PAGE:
China to allow screening of S. Korean movies, starting with ‘Oh! My Gran’, after six-year ban
KUALA LUMPUR, Dec 2 — News of China reopening its movie market to productions from South Korea after a six-year hiatus has gone viral on social media.
Oh! My Gran, a comedy starring veteran South Korean actress Na Moon-hee, has been chosen to be the first movie to be screened at cinemas from Friday, Global Times reported.
Beijing in 2016 banned Korean films and culture imports after Seoul deployed the THAAD US missile defence system.
The last South Korean movie to be screened in China was the 2015 film Assassination starring Jun Ji-hyun and Lee Jung-jae.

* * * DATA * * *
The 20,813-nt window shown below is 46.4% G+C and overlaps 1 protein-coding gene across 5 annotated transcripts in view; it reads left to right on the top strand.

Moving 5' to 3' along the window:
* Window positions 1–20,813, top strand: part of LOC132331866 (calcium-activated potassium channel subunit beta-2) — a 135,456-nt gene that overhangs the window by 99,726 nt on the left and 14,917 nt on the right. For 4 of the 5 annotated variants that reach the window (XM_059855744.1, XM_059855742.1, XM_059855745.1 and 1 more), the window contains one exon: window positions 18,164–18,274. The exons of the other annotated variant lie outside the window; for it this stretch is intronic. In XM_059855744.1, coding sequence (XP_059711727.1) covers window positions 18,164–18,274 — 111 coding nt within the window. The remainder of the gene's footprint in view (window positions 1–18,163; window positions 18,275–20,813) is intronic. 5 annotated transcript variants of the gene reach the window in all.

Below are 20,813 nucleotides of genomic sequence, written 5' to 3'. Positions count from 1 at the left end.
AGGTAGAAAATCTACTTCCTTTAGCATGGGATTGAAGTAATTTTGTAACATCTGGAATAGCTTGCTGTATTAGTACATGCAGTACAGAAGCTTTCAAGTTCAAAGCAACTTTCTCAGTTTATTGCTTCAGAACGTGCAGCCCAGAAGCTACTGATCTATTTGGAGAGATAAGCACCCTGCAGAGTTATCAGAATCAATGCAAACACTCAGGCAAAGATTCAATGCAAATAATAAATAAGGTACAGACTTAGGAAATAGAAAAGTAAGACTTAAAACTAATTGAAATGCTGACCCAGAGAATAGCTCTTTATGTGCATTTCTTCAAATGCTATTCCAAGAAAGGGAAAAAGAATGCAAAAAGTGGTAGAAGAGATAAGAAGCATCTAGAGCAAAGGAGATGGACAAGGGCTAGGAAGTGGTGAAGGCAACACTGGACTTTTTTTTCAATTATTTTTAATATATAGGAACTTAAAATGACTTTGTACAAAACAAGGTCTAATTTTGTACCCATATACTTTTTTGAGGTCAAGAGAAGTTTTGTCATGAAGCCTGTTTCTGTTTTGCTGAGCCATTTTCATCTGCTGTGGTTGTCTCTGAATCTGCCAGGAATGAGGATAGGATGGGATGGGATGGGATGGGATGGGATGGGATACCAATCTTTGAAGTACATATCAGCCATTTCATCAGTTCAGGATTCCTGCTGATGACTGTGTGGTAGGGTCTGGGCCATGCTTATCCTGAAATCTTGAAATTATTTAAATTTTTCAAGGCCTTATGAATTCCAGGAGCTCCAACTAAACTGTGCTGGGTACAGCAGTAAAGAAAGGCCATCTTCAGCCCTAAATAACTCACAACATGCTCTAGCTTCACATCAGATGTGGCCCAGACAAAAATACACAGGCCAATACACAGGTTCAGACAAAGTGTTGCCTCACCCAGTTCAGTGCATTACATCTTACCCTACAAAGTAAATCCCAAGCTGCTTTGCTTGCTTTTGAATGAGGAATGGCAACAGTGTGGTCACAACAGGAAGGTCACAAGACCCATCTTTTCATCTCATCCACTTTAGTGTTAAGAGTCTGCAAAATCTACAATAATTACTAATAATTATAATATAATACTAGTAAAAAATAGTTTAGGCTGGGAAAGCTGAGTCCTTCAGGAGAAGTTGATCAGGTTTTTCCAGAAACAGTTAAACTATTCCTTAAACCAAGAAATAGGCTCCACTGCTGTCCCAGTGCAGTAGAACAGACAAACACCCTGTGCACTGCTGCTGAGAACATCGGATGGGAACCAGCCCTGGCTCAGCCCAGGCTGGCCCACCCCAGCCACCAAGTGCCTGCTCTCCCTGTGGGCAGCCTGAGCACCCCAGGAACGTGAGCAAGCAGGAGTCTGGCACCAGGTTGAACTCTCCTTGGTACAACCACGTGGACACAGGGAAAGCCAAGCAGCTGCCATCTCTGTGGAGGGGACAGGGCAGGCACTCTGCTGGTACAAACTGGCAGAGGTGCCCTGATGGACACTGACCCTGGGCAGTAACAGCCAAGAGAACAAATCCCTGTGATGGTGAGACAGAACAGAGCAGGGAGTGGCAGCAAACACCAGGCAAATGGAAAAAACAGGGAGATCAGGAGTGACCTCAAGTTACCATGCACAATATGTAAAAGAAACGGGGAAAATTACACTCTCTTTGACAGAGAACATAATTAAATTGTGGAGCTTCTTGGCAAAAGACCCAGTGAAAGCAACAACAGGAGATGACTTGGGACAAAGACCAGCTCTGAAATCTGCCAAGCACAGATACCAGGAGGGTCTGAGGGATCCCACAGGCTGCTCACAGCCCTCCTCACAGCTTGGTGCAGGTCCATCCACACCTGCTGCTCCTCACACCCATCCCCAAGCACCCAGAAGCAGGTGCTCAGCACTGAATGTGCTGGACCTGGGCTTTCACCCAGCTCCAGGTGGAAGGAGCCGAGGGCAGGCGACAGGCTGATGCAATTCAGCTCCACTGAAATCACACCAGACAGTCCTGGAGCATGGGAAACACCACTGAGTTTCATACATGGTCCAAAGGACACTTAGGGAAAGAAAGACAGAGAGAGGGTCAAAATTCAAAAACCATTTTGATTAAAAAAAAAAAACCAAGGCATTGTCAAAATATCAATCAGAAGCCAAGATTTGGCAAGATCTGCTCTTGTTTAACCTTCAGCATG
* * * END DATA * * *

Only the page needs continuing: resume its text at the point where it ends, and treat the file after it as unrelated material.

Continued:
Critics have reportedly branded the move as an icebreaker for cultural exchanges between both countries.
Beijing based film critic Luo Luo said that the move could be an attempt by China to break the ice with South Korea.
She reportedly said choosing Oh! My Gran to restart the cultural ties of both countries may be because the movie theme was about family ties.
“The affection portrayed in the film touches the hearts of the audience and makes them think about their own family relationships and feelings.”
Prior to the announcement that China would allow South Korean movies to be screened, South Korean entertainers have been to China for events of late.
This includes actor Lee Dong-wook, who made his China debut in the December issue of GQ China magazine.
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